Elderly AML: intensive chemotherapy, decitabine offer similar OS

  • Choi EJ & al.
  • Clin Lymphoma Myeloma Leuk
  • 20 Feb 2019

  • curated by David Reilly
  • Univadis Clinical Summaries
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Takeaway

  • In elderly patients with acute myeloid leukemia (AML), induction decitabine was associated with lower response rates vs intensive chemotherapy (IC), but delivered no significant difference in OS.
  • Patients with specific cytogenetic abnormalities may be more likely to experience survival benefit with IC.

Why this matters

  • Frailty and chemoresistant disease complicate the identification of elderly patients with AML who may benefit from aggressive treatment.

Study design

  • Study to investigate outcomes in patients aged ≥65 years with newly diagnosed AML treated with induction decitabine (n=75) or IC (n=32).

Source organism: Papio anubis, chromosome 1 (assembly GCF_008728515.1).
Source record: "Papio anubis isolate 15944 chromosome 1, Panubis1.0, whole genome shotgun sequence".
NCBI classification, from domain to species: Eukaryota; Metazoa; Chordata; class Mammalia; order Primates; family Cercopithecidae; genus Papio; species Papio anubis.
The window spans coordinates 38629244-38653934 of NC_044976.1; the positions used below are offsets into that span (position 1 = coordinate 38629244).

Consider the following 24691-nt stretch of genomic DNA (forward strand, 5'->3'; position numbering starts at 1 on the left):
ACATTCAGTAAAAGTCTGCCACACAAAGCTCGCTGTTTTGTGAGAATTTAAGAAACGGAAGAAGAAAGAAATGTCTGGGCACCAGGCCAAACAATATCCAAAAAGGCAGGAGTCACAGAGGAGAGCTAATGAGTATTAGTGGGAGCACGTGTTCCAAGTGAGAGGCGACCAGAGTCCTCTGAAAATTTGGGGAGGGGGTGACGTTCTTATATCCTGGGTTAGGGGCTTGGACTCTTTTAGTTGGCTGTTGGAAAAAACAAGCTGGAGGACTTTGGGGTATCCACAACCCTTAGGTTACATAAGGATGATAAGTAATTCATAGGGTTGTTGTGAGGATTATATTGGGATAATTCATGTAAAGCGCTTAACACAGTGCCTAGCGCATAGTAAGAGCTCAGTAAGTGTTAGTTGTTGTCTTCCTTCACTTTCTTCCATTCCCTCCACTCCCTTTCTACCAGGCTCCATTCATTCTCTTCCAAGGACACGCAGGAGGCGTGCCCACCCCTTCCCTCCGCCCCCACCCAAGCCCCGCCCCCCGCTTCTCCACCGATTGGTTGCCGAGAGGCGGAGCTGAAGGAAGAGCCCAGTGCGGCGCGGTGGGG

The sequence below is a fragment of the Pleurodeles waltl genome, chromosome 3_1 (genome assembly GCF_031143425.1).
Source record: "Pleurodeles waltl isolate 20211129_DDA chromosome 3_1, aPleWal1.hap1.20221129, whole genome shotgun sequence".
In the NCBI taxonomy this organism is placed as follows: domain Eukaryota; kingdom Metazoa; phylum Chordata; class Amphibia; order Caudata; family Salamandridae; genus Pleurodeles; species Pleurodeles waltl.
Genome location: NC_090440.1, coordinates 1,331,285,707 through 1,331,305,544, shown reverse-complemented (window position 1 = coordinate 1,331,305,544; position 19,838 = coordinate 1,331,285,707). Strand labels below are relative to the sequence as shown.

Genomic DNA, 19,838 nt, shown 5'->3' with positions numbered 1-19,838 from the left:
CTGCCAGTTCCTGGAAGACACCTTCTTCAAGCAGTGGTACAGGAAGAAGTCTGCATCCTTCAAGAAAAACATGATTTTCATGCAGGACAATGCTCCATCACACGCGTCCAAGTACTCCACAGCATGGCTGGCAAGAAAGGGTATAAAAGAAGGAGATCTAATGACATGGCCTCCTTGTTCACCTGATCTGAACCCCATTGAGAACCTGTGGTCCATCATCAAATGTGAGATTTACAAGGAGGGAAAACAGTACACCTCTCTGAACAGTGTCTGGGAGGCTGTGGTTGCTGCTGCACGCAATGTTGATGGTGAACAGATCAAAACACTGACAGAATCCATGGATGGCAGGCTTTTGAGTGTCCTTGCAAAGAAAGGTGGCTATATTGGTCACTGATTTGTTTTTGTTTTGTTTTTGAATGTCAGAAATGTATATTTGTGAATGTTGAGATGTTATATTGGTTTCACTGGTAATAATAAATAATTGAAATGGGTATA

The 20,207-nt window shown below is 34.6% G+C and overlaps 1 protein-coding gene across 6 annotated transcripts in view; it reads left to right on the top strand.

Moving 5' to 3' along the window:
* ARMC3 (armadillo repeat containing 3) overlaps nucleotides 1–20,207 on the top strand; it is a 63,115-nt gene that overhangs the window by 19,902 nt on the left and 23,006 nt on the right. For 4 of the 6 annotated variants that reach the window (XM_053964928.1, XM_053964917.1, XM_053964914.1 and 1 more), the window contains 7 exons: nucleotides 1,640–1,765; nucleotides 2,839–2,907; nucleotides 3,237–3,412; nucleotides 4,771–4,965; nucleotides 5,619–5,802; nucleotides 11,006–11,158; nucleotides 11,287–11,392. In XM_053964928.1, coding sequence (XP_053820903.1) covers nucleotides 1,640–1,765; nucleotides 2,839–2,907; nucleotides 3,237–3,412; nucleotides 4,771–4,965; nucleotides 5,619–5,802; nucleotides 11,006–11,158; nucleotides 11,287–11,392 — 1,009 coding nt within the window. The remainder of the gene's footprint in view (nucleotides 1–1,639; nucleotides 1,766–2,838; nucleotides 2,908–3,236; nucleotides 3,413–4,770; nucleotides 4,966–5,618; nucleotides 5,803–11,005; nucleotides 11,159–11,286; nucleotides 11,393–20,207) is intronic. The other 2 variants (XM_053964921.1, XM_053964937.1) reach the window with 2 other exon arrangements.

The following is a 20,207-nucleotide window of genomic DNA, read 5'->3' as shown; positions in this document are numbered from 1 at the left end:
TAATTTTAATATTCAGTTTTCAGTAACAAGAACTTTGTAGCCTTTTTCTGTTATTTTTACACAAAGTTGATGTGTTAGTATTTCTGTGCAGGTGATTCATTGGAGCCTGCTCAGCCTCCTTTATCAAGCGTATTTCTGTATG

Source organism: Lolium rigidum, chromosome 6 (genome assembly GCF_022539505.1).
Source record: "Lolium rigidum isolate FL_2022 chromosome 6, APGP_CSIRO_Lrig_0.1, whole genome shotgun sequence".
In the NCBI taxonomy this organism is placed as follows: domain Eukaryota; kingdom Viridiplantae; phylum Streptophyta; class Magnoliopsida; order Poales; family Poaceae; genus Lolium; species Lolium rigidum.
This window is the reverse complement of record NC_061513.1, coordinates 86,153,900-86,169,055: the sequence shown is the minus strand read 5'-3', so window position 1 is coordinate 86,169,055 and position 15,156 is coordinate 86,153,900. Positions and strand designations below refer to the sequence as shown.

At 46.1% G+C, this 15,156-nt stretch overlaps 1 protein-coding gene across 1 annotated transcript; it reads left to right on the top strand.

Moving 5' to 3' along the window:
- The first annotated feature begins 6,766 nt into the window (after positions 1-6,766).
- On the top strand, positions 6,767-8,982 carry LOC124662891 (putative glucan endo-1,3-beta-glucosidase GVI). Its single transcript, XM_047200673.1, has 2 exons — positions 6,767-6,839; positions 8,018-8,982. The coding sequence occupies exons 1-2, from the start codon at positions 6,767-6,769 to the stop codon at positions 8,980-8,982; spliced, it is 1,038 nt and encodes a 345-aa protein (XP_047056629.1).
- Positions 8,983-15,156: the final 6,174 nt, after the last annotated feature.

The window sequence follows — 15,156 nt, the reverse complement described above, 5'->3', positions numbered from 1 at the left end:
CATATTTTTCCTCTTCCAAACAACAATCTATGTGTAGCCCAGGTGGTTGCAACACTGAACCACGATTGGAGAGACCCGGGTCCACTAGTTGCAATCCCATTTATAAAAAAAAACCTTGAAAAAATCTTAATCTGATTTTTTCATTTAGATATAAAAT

• Median age at diagnosis, 71 (range, 65-81) years.
  • 33 patients had poor-risk cytogenetics.
  • Funding: National Research Foundation of Korea; Asan Institute for Life Sciences, Korea.   

Key results

  • 65.6% overall response rate (ORR) with IC vs 26.1% with decitabine (P<.001>
  • 65.6% complete remission (CR) with IC vs 13.0% with decitabine (P<.001>
  • 14.8 months median OS with IC vs 11.0 months with decitabine (P=.124).
  • In patients harboring FLT3-ITD mutation, IC was associated with higher CR (P=.005) and longer OS (P=.025).
  • In patients with poor-risk cytogenetics other than –7del(7q), IC was associated with higher CR (P=.001), longer OS (P=.005), and longer event-free survival (P=.011).

Limitations

  • Limited sample size.

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